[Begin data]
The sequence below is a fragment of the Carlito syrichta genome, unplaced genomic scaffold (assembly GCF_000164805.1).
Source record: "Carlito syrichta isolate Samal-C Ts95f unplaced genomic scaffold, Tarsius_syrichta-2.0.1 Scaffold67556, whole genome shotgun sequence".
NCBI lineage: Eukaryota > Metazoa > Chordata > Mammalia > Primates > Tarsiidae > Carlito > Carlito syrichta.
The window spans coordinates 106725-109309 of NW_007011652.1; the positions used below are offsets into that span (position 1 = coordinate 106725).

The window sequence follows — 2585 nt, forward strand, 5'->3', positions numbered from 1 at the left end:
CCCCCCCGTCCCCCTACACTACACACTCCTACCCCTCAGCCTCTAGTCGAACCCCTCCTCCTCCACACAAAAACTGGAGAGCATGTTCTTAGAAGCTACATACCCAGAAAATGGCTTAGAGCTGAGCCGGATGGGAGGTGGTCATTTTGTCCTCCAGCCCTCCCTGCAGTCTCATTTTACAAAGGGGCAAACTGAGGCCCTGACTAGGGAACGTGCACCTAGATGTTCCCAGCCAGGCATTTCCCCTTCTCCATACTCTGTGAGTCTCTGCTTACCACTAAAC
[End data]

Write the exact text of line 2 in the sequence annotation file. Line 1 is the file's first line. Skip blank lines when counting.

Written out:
Source record: "Carlito syrichta isolate Samal-C Ts95f unplaced genomic scaffold, Tarsius_syrichta-2.0.1 Scaffold67556, whole genome shotgun sequence".